Ritual Spotlight

Late Summer

Between our inhales and exhales, between feeling and response, between the end of summer and the beginning of fall, we are often met with an urge to speed up or slow down. Times of transition are catalysts for change where our physical and mental energy fluctuates to match the shift in sounds and smells that surround us.  In Traditional Chinese Medicine (TCM) there are five seasons instead of four, where “late summer,” spanning the end of August through the autumnal equinox, is recognized as its own distinct chapter. 

In TCM each season is tied to an element. Late summer is represented by the Earth element which is personified by nurturing qualities of groundedness, routine, and communal gatherings. Late summer is the season to settle the self before transitioning towards more introspection come fall. We can do this physically by eating seasonal foods like squash and yams and by paying attention to what does and does not support our digestive systems. And, we can also do this energetically by surrounding ourselves with the people who make us feel seen and loved by hosting and organizing gatherings and being present when we do socialize. 

Grounding Practices:

  • Standing Tree Meditation – Stand barefoot (preferably outdoors), with your feet firmly planted on the ground. Close your eyes and begin to visualize roots sprouting from the soles of your feet, weaving their way into the grown below.  As your awareness travels from your feet to your hips, envision your legs as strong and stable as the trunk of a tree. Invite gentle movement into your arms, picturing them as branches extending and swaying in the wind. Allow yourself to embody the qualities of a tree for a few cycles of breath.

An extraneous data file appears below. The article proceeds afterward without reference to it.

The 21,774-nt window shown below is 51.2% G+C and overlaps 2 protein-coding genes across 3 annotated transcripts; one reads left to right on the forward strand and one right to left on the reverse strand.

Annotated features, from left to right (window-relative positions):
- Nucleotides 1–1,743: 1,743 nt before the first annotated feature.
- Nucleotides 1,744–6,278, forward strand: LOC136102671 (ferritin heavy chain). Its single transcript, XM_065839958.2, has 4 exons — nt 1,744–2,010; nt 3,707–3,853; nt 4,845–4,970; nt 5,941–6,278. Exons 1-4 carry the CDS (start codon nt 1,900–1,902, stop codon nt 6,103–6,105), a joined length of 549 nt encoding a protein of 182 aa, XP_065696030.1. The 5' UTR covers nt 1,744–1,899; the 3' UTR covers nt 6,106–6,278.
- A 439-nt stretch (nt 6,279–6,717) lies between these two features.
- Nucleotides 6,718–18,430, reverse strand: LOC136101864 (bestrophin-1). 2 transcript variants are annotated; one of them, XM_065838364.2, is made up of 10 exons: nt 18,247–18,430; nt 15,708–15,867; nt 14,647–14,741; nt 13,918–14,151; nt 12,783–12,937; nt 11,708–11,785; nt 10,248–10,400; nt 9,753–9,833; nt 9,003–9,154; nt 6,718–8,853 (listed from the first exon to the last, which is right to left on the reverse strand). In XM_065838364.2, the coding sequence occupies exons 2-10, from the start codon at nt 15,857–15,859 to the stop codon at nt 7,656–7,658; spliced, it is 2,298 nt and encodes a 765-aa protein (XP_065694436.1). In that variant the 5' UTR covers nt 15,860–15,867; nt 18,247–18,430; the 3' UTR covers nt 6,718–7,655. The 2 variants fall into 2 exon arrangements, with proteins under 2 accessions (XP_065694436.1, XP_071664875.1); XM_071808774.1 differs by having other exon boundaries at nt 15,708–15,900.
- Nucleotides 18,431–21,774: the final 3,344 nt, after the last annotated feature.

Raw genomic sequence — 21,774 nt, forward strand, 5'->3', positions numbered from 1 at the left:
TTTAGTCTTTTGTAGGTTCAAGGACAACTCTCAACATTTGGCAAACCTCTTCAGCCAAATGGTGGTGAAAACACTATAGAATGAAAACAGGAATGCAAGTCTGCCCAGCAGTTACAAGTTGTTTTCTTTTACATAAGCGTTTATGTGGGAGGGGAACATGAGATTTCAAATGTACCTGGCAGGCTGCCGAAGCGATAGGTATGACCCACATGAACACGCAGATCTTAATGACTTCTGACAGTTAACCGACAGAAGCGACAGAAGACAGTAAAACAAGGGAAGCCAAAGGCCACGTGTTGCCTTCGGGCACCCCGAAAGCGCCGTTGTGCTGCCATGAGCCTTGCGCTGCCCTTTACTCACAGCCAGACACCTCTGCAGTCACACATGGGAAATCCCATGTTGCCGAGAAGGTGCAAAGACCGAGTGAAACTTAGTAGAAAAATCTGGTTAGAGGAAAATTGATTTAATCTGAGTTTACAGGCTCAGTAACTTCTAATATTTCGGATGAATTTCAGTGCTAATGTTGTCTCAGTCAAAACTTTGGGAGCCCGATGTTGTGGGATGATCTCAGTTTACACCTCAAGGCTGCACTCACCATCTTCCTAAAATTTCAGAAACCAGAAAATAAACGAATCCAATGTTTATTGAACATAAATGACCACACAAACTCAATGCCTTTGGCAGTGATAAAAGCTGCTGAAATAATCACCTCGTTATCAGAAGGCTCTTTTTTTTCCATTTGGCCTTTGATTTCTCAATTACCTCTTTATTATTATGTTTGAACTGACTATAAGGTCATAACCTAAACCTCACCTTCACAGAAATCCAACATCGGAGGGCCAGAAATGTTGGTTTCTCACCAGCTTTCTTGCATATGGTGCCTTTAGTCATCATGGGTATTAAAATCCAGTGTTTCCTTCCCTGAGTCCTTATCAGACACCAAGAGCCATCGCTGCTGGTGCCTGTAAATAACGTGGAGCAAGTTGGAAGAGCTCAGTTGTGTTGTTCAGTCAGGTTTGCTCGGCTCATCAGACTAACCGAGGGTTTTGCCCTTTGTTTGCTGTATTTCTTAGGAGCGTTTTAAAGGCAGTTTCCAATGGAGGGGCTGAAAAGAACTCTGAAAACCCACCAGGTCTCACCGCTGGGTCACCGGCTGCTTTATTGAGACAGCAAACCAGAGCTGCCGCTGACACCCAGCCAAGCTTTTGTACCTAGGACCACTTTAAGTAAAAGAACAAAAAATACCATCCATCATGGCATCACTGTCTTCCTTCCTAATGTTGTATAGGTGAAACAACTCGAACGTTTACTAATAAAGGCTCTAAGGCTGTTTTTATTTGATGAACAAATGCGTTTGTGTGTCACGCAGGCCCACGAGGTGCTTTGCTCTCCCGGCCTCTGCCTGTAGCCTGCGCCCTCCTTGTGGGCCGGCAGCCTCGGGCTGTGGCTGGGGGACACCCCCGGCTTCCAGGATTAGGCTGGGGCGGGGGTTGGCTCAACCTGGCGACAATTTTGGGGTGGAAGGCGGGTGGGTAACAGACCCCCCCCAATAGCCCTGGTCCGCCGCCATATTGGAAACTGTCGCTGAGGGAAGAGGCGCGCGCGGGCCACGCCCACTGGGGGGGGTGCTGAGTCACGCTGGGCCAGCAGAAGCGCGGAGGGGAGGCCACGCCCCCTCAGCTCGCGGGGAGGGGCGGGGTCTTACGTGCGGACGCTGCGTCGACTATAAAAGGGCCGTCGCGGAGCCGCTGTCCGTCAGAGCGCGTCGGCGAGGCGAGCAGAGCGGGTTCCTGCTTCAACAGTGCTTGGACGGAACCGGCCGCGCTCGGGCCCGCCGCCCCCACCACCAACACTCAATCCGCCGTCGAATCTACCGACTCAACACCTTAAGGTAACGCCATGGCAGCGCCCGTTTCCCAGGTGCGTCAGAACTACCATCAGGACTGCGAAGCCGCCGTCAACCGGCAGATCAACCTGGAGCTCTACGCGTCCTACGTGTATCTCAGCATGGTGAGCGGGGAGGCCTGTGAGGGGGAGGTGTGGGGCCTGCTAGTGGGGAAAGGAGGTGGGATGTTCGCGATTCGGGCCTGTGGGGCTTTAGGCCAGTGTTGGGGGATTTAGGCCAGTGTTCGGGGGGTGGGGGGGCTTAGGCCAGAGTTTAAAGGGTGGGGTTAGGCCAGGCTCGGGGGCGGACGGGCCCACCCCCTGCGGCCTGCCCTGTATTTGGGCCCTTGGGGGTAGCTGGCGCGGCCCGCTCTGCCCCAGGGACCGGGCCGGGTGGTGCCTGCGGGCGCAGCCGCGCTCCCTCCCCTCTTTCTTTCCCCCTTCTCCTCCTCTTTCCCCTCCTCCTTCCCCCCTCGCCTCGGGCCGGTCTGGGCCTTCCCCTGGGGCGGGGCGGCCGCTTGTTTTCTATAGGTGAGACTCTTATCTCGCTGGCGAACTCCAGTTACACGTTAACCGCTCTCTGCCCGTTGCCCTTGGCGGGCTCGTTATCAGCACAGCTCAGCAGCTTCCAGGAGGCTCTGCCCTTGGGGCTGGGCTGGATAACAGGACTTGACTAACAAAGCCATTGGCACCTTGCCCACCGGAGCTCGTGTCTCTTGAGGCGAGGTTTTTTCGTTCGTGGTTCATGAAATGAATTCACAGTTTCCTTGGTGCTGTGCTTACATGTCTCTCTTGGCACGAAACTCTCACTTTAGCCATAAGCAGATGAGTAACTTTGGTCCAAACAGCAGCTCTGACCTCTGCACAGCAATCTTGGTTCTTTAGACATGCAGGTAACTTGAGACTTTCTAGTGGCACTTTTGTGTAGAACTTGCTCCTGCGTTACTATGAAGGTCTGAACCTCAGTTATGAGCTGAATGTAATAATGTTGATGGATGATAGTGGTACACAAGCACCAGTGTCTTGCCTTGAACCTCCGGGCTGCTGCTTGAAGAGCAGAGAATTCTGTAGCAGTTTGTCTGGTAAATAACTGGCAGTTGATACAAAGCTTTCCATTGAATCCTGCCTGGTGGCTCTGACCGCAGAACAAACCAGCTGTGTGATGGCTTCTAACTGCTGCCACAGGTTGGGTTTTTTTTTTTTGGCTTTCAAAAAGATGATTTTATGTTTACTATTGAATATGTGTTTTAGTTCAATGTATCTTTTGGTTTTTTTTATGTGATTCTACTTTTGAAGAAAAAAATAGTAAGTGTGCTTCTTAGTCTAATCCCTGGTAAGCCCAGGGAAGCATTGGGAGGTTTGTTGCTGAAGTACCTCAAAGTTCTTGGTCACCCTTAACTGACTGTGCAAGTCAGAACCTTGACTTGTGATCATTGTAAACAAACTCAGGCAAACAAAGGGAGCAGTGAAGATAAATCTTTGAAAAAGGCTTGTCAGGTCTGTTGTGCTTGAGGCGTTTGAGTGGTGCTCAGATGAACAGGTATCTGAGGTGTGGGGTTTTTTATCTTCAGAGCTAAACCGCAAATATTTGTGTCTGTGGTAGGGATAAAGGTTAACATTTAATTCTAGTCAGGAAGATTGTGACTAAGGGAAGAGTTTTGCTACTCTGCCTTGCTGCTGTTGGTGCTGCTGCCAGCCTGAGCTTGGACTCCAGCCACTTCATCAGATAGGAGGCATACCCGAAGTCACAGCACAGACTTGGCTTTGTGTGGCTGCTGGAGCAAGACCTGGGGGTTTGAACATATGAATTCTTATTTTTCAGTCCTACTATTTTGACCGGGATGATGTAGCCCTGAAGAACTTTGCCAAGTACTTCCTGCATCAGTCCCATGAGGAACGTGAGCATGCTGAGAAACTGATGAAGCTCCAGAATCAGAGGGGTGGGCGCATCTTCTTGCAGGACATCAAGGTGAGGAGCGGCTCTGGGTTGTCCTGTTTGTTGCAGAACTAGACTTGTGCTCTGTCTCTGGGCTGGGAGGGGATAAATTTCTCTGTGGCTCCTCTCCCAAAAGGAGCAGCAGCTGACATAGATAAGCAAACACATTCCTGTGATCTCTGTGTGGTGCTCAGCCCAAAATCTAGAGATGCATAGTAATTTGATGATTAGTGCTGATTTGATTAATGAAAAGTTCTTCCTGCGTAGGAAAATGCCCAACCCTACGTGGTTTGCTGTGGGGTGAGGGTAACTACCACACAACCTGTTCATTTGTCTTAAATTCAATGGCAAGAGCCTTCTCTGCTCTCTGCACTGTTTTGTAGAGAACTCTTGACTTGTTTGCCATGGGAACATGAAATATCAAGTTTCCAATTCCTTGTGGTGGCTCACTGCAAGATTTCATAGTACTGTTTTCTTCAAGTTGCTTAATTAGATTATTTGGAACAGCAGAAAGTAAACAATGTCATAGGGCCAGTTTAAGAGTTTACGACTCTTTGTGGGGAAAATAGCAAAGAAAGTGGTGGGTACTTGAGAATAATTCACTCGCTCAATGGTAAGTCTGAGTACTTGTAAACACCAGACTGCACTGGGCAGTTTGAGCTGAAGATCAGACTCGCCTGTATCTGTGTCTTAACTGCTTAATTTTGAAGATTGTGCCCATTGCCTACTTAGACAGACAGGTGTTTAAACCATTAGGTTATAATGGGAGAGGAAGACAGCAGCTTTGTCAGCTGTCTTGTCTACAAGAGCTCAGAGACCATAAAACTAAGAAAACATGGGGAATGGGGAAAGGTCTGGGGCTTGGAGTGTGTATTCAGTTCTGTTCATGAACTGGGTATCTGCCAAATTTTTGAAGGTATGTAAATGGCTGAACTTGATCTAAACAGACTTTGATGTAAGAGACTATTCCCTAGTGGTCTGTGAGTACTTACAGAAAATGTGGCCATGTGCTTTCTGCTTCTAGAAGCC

• Mindful Eating – In addition to an element, each season in TCM has a corresponding sense organ. Late summer is linked to taste, making it an ideal time to revisit the foods you eat and the way you eat them. Do your best to avoid multitasking while dining, replacing the distraction of scrolling with a newfound curiosity for each flavor and texture that hits your tongue. 
  • Seasonal Foods – If you’re lucky enough to live near a farmer’s market, now is the time to take advantage! Think yellow, brown, and orange foods like butternut squash, sweet potato, carrots, or ginger root and carve out time for slow-cooked meals like hearty stews. 
  • Light Movement – To stimulate digestion, engage in light movement like an evening walk, a living room dance party, or Yin yoga. Belly rubs are also helpful and nurturing for connecting to our center and can be used as support throughout the day. 
  • Timed Journaling – We love the practice of lighting the BEL and putting our stream of consciousness to paper until the first pin drops. It’s like Marie Kondo’ing your brain as you create a designated outlet for the thoughts swimming in your mind.